During my travels over the past several years, I have noticed a growing trend with traditional ODMs shifting from simply providing SBCs and modules to focusing more on highly integrated solutions. I view this as an evolution beyond “me too” designs – where products are developed simply because the competition is doing the same – to a better understanding of how end-customers and applications benefit with a highly streamlined integration approach. Some of our ODM partners really made an impression on me with their keen understanding of how to apply technology to a variety of everyday scenarios. Some of these partners even build “true to life” implementation scenarios within their respective customer engagement centers. What an impact it makes if you can simulate a mock café setting where the digital menu boards display lively and engaging content, followed by the register or point-of-sale (POS) system continuing the same theme of eye-catching visuals, and finally on to the café tables where interactive systems are embedded within to entertain, communicate, and even educate patrons! Consider all that in contrast to the conventional display of a static demo board or system where the possibility of what can be done is merely discussed verbally and not demonstrated visually.
I recently attended an exposition in China where I noticed this contrast in stark relief: The level of integration was very apparent and had a profound impact on how successful the event was viewed. In talking with some of the vendors there, it became clear that there were two trains of thought: either the show was a success, or the show was not a success. I noticed that those who fell in the former category displayed highly integrated solutions – systems doing something relevant – hardware and software integrated together and applied in a real-world scenario. Those who fell in the latter category displayed boards or systems sitting static, displaying some sort of generic video, or perhaps running under extreme conditions (submerged in water, operating in a hot environment, etc.). Naturally, how “successful” an event is viewed is relative, but the general vibe I noticed was that those who felt the event was successful – those with the more integrated solutions – seemed excited and charged up about the prospects in their target markets.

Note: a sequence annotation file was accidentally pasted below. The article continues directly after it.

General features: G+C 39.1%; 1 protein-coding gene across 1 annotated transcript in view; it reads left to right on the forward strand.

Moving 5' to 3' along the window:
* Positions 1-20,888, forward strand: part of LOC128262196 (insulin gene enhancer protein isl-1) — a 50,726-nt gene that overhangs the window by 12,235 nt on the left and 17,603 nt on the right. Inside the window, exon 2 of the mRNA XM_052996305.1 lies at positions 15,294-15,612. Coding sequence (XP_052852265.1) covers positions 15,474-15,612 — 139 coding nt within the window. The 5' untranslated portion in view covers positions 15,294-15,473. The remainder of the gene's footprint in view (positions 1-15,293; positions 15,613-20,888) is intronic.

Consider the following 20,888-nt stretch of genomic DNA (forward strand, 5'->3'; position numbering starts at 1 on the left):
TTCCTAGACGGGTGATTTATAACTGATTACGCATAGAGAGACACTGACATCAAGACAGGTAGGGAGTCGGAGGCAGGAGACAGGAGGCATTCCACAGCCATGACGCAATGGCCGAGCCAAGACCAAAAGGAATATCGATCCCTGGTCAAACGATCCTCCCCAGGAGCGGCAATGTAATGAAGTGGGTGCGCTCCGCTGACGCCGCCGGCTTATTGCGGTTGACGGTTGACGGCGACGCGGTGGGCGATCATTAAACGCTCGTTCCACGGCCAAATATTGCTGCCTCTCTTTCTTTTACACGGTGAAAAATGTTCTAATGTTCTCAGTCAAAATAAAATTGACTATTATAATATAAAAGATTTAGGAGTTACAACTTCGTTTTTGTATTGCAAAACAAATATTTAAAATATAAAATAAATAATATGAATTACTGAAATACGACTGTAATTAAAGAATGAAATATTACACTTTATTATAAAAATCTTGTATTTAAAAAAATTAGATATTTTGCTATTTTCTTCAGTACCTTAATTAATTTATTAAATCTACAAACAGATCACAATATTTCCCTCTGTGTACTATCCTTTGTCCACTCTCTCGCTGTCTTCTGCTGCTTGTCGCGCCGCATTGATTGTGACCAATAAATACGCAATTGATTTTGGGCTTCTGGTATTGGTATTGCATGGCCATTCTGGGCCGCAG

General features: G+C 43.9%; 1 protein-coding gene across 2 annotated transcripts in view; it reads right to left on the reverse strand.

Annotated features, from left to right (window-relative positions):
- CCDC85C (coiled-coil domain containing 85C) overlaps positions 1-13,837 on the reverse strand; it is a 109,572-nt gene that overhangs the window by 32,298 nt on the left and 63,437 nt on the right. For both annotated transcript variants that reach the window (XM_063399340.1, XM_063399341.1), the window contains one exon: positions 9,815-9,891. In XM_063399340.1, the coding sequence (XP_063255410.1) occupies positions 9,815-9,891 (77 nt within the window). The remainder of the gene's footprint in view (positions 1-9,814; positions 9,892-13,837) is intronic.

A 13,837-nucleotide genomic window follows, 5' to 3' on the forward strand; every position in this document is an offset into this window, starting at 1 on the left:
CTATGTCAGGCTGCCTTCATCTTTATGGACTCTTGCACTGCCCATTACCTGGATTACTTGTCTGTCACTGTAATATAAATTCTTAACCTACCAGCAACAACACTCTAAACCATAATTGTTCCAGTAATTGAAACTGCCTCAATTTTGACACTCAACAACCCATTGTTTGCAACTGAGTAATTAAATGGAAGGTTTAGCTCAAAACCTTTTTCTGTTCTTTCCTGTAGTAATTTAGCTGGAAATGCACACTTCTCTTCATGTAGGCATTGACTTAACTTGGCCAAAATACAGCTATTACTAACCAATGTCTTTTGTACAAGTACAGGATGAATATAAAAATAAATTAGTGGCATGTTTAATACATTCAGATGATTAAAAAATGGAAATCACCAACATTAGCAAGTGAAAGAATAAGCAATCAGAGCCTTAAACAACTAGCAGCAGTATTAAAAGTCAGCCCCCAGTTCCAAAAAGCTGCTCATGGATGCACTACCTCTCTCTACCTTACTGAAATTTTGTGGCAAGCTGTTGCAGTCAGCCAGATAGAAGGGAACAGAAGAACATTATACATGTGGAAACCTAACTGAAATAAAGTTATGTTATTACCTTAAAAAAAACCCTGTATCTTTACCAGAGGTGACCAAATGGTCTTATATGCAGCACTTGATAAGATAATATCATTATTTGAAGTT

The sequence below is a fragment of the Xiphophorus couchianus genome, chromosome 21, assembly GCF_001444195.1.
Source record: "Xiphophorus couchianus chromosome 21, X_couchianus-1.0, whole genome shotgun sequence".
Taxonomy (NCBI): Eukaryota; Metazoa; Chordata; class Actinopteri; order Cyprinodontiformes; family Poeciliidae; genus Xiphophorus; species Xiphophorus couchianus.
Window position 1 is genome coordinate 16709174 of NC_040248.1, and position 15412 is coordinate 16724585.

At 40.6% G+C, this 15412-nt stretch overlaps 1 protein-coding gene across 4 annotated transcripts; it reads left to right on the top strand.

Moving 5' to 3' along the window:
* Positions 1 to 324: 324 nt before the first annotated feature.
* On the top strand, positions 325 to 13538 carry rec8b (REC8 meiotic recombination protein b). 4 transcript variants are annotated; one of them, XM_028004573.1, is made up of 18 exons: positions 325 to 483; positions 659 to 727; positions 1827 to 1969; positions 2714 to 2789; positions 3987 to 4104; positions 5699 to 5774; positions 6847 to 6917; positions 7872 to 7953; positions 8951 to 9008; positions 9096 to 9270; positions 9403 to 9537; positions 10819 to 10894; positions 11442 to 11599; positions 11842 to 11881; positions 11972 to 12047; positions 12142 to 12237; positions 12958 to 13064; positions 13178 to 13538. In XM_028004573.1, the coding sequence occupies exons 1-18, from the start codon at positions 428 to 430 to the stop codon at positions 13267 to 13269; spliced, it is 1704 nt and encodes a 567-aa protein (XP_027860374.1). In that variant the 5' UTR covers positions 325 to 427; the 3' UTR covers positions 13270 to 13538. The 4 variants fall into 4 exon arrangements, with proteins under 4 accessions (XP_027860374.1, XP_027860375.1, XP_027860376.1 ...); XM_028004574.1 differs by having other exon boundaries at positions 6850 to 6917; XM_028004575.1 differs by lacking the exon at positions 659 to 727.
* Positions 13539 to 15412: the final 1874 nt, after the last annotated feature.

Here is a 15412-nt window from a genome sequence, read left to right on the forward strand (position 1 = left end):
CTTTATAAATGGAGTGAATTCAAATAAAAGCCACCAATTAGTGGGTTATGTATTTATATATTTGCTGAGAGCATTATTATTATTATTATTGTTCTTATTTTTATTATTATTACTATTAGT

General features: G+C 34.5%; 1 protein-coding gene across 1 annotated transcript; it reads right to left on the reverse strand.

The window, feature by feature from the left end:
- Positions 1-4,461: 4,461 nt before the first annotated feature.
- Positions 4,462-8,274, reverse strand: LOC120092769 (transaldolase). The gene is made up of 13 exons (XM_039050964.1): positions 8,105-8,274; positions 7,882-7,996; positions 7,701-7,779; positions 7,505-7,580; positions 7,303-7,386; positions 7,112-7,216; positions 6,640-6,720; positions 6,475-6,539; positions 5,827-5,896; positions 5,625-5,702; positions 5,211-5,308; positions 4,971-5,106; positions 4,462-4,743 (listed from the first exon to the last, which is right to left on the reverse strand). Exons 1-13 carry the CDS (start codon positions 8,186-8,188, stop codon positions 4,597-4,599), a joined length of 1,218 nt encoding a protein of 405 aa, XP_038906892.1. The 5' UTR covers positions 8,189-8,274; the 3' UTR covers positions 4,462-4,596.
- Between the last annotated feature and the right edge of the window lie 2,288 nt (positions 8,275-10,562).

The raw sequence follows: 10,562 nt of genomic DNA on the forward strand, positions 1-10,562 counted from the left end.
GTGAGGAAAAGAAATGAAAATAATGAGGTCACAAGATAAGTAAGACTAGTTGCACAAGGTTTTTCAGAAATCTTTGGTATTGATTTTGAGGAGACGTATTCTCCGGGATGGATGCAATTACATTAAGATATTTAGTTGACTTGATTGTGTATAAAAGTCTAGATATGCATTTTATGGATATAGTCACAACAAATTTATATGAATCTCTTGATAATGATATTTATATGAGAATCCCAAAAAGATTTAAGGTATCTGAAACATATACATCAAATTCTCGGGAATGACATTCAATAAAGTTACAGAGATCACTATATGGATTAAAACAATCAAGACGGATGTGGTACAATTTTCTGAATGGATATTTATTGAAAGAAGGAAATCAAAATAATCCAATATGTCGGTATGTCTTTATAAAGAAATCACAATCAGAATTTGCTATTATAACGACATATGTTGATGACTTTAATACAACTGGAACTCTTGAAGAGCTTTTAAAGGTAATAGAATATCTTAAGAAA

Integration is a logical step in the evolution of the embedded market and it is very interesting to see how ODMs adapt to better integrate solutions. It will be exciting to see how this continues to play out in the marketplace.
Kelly Gillilan is a Product Marketing Manager for AMD Embedded Solutions. His postings are his own opinions and may not represent AMD’s positions, strategies or opinions. Links to third party sites, and references to third party trademarks, are provided for convenience and illustrative purposes only. AMD is not responsible for the contents of such links, and no third party endorsement of AMD or any of its products is implied.